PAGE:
One of the new features that shipped with Ubuntu 17.04 is support for a Swap file. So instead of the traditional Swap partition, a new installation of Ubuntu 17.04 will be configured with a Swap file, just as in a Microsoft Windows operating system.

If you’re upgrading from an older Ubuntu installation, like Ubuntu 16.10, the existing Swap partition will be retained, and a Swap file will not be created. But there’s nothing stopping you from deleting the Swap partition and setting up a Swap file in its place. I had such a system running as VirtualBox guest, so after the system was upgrade, I configured a Swap file and deleted the Swap partition. Everything seems to work fine afterwards, including putting the system in and out of suspend mode.

The rest of this article will show you how it was done. The process involves creating the Swap file first, make it a permanent feature of the system, reboot the system, then delete the existing Swap partition once you’re satisfied that it works.

Please note that this was done on a system that was not installed on an encrypted Swap partition or on an LVM partitioning scheme, so keep that in mind if you decide to use this guide.

Where’s Your Swap Partition?

Before starting, use the following commands to view the amount of disk space assigned to the Swap partition:

# This command will list the partition sued for Swap

swapon --show

> NAME         TYPE     SIZE     USED     PRIO
> /dev/sda5  partition  1.5G     3.9M      -1

# alternatively, you could use the next command to view the same info

free -h
>         total     used     free 
-           -        -        -
> Swap:   1.5G      3.8M     1.5G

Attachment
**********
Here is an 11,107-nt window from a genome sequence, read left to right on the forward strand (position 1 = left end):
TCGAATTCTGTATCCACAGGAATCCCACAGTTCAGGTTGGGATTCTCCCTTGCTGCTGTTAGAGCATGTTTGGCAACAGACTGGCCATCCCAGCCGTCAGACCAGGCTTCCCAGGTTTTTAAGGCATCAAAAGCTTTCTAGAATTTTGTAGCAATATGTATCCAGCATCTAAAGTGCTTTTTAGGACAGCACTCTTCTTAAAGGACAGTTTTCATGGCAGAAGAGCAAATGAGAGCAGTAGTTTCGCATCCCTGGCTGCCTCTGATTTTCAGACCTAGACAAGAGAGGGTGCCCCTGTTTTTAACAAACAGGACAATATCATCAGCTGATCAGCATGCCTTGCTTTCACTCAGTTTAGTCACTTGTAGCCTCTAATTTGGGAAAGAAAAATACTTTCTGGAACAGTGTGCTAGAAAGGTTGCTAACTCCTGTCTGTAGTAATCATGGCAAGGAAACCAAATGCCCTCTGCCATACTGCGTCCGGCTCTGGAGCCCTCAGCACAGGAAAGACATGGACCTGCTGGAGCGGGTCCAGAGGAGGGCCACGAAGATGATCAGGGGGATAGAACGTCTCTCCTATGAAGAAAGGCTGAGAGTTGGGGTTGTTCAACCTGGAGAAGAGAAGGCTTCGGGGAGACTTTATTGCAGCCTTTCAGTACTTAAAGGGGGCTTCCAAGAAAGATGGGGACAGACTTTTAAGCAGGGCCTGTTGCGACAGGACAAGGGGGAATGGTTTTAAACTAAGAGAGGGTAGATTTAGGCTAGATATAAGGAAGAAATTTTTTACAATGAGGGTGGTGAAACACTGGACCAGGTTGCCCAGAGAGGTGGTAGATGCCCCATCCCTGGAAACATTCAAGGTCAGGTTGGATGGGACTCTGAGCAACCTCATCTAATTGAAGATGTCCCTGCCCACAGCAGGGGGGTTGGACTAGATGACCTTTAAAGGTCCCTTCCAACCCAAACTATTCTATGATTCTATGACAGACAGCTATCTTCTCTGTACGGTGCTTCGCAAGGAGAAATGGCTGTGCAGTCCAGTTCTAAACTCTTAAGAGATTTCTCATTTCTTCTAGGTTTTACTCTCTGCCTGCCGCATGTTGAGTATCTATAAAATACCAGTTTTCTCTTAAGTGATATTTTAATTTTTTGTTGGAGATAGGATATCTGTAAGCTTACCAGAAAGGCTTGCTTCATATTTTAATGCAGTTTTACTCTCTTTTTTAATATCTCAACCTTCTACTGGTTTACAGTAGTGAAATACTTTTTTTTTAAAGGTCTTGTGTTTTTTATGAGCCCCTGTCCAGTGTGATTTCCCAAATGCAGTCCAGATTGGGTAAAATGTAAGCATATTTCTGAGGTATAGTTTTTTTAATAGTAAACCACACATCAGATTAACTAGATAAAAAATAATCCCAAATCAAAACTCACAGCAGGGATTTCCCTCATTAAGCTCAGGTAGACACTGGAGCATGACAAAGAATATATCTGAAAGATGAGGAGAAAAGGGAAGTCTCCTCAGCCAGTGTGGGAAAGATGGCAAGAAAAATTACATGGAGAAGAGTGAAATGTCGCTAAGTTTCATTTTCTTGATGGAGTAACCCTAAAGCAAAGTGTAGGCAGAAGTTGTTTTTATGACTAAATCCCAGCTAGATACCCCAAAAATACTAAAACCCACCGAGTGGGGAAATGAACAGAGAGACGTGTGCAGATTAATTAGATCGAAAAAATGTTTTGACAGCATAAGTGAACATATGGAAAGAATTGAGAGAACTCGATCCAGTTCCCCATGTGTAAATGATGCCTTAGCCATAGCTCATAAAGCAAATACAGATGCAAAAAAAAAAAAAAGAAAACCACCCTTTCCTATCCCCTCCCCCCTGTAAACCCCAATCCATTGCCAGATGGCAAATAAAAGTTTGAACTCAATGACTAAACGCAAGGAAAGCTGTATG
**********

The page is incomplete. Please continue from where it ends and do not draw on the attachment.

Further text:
Make That Swap And Verify It

Now that we know what we have, let’s get to work by creating the Swap file using the following commands:

# Create a Swap file
# /swapfile is the name I used here, but you can call it anything
# I assigned it 2 GB of disk space, but you can change that too

sudo fallocate -l 2G /swapfile


If you do a long listing of the root directory and filter for the swap file you just created, you would see that it has permissions of 644. However, on a new installation of Ubuntu 17.04, the permissions are set to 600. So we need to further restrict the permissions to match what a Ubuntu 17.04 system expects it to be. Setting the permission to 600 ensures that only the root user can read and write to it. Use the following commands to perform the tasks given in this paragraph:

# Listing and changing the permissions of the Swap file
# > Indicates output

ls -lh / | grep swapfile
> -rw-r--r--   1 root root 2G May 12 18:30 /swapfile

# Then change the permissions to 600

sudo chmod 600 /swapfile


After that, we’ll use the next couple of commands to mark the file as Swap space, then enable it to make it usable by the system:

# Mark file as Swap space

sudo mkswap /swapfile

# Then enable it

sudo swapon /swapfile


Now verify that the file system can see the new Swap space using the following command:

# > indicates output

swapon --show

> NAME         TYPE     SIZE     USED     PRIO
> /dev/sda5  partition  1.5G     3.9M      -1
> /swapfile    file      2G       0B       -2


Make The Swap File Stick

So you now have two sources of Swap space, which is really not necessary. The old Swap space needs to be deleted. However, before doing that, let’s make our new Swap file permanent, so that it will remain after the next reboot. To accomplish that, we’ll have to edit the /etc/fstab file. So open it with your favorite text editor (nano is recommended for new users). Within that file, the last, uncommented entry should be for Swap, and the last two lines should read like the following:

# swap was on /dev/sda5 during installation
UUID=9792b062-e77c-4db9-8c11-4e87bbf65b87 none            swap    sw     0         0